The use of urban open spaces is essential. This is one of the conclusions from the Covid-19 pandemic that has affected the world for about five months now. A time during which city governments have, to different degrees, restricted access to urban open spaces and during which officials have also acknowledged that human beings need to leave their isolated apartments and to access open space for exercise and interaction with other human and non-human beings. That the use of open space is essential for health and social reasons, was already the realization of urban planners at the end of the nineteenth century when for example the New Parks movement (Mullaly 1882) in New York led to the introduction of Central Park, a 843 acres large area carved out of the street grid in the center of Manhattan island.
The use of urban open spaces for the production of food currently gains more recognition as well as food becomes scarce due to an increase in demand and due to a lack of farm workers. This had been the case during previous times of crisis such as during the Great Depression, the First and Second World Wars, when, in order to increase food supplies, traditional inner-city parkland was transformed into government supported urban open spaces for food production in the city centers globally (Speirs et al. 1898).
The use of all urban open spaces to improve the health of the population and to encourage food production is especially essential in impoverished neighborhoods of densely populated cities. In New York City for example, since the global economic crisis of the 1970s, residents have appropriated and commonly used urban open spaces on vacated land next to their apartment buildings for access to open space, food production and socializing among other uses. These community gardens have continued to exist until today and have taken on again during the Covid-19 an essential urban open space provision to their members.
Over the last 40 years, residents have proven their determination and will to access, maintain and keep these urban open spaces as a shared land use form (Mees 2015): They have fought to protect their shared open spaces against the municipality’s efforts to replace them with housing, they have organized their open spaces and adjusted their design participatively (Mees 2018) according to the neighborhood’s preferences, they have tended to them, maintained them and kept them open for the larger public. And they have grown food on their lots, given surplus produce away to friends and neighbors or sold it to on onsite farmers markets, they have organized cultural events for their neighbors, they have harvested rainwater and solar energy, they composted vegetable scraps to new soil.
In short, shared urban open spaces have become anchor points in the neighborhood that respond to the diverse social, cultural, energy, food production/supply needs of the population.
With the current Pandemic crisis, it has become obvious again, that the use of urban open spaces is essential. Community gardens have become a luxury asset in times of lock-down and self-isolation. Even if these urban open spaces are only accessible individually or in groups of two or in the family, even if garden groups should stagger access to minimize the number of members inside the spaces simultaneously, and even if gardeners should disinfect shared tools and spaces, for the 8000 registered members of about 500 community gardens (Stone 2009) in New York City it means that they are privileged. And it also means that in this city with 8.5 million residents more shared urban open spaces are needed.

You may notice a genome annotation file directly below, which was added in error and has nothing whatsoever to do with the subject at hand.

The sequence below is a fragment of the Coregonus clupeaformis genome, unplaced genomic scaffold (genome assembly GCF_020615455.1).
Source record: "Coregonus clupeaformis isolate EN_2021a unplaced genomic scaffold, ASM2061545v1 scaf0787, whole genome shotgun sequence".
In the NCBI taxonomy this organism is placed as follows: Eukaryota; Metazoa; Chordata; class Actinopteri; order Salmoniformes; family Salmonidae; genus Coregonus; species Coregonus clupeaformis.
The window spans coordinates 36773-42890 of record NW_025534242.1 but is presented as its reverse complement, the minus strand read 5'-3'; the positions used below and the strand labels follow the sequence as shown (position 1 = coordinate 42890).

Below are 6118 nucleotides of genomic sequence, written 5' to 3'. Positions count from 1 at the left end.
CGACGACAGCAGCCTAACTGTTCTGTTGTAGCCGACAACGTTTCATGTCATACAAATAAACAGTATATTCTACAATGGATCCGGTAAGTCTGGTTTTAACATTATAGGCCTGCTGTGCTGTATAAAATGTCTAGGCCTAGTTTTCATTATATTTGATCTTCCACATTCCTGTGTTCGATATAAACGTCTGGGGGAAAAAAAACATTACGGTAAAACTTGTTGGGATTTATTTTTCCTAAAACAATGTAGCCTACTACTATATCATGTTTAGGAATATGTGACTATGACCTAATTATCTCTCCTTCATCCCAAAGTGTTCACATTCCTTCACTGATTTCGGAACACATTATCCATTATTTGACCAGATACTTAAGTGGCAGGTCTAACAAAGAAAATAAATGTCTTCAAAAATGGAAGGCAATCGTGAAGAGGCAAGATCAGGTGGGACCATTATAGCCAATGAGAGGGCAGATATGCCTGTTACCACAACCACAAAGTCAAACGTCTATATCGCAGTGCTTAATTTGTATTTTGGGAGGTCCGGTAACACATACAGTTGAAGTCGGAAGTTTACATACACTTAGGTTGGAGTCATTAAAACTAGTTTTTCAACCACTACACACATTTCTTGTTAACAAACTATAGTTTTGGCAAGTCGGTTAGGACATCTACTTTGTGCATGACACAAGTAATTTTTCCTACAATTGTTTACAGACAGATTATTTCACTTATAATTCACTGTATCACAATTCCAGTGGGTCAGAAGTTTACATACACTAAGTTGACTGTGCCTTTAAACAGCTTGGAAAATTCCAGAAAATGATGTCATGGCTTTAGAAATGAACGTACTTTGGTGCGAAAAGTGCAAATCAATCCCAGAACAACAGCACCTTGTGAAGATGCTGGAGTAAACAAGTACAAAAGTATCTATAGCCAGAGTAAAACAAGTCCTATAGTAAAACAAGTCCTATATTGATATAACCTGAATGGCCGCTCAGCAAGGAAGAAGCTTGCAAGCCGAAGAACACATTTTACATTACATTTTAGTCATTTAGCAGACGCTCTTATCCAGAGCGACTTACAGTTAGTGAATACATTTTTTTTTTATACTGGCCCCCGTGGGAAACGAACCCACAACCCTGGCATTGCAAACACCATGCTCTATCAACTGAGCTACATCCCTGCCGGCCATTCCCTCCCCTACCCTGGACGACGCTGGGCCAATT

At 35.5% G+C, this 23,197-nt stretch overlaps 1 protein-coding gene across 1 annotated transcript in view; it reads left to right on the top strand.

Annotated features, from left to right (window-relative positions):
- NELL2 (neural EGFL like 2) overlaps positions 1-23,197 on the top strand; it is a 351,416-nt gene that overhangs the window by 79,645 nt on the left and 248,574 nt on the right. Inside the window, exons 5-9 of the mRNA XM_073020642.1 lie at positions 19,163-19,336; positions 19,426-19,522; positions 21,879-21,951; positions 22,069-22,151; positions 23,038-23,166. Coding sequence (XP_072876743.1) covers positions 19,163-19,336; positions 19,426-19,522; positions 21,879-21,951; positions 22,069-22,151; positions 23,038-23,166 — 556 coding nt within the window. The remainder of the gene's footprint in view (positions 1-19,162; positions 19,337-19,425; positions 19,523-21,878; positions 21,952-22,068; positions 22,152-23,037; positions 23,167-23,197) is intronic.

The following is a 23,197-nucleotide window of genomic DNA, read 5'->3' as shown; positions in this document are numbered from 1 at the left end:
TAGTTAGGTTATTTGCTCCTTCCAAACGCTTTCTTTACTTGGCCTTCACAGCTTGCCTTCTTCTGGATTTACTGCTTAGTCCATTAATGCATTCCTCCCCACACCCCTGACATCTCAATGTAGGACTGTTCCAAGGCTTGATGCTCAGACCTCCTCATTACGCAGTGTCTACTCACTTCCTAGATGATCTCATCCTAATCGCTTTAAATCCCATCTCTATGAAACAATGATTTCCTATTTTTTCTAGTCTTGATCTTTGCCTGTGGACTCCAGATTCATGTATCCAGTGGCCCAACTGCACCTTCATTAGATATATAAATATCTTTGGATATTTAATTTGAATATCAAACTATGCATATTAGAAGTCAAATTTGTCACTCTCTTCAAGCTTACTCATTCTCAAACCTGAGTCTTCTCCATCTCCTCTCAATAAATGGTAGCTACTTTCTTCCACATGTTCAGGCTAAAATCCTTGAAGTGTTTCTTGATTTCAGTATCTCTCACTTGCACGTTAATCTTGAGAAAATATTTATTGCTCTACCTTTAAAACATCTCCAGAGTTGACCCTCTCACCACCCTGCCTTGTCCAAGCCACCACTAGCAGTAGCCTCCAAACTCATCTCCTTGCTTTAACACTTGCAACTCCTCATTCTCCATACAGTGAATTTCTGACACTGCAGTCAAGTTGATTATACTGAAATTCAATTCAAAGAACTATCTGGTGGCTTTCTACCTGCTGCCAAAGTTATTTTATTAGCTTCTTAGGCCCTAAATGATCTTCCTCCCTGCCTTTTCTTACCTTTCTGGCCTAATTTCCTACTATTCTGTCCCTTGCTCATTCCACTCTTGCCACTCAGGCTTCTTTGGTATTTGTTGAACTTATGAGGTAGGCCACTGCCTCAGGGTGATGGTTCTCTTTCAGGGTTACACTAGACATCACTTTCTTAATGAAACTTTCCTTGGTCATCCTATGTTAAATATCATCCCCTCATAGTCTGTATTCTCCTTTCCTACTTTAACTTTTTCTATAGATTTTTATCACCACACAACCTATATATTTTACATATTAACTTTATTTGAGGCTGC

With food supplies becoming scare during the current global crisis it becomes obvious to municipalities and the general public: Commonly used open spaces are accessible and open for the use for energy production, waste reduction through composting and recycling, for the use of innovative cultural events in times when indoor spaces are not accessible, for the use of exercise, when gyms are closed—and for any other uses deemed essential that the population using them can think of.
Ultimately, urban open spaces are resilient spaces on demand. They allow the urban population to adjust in times of crisis and of changing realities. Thus shared urban open spaces should be provided to all residents of every neighborhood and should be included in sustainable urban planning for the benefit of the urban population of future resilient cities.
Mees, Carolin. 2018. Participatory design and self-building in shared urban open spaces Community gardens and Casitas in New York City. Wageningen: Springer.
Mees, Carolin (2015) Rebuilt Rubble—Community Gardens in the South Bronx from 1970s to the 21st century: Common land use in the inner city from a socio-economic open space planning perspective. Berlin: Doctoral thesis, Berlin University of Arts, Faculty of Design, Institute of History and Theory of Design.
Mullaly, John. 1882. More Public Parks!. New York: New York Parks Association.
Speirs, Frederic W., Samuel McCune Lindsay and Franklin B. Kirkbride. 1898. Vacant-Lot Cultivation. In Studies in the Life of the Poor. Charities Review. Number A. (April) New York: New York.
Stone, Edie. 2009. The benefits of community-managed open space: Community Gardening in New York City. In Restorative commons: Creating health and well-being through urban landscapes, ed. Lindsay Campbell, and Anne Wiesen, 122–137. New York: United States Forest Service Northern Research Station.
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This article is part of the Topical Collection: Agriculture, Food & Covid-19.
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Mees, C. More shared urban open spaces: resiliency on demand. Agric Hum Values 37, 609–610 (2020). https://doi.org/10.1007/s10460-020-10070-4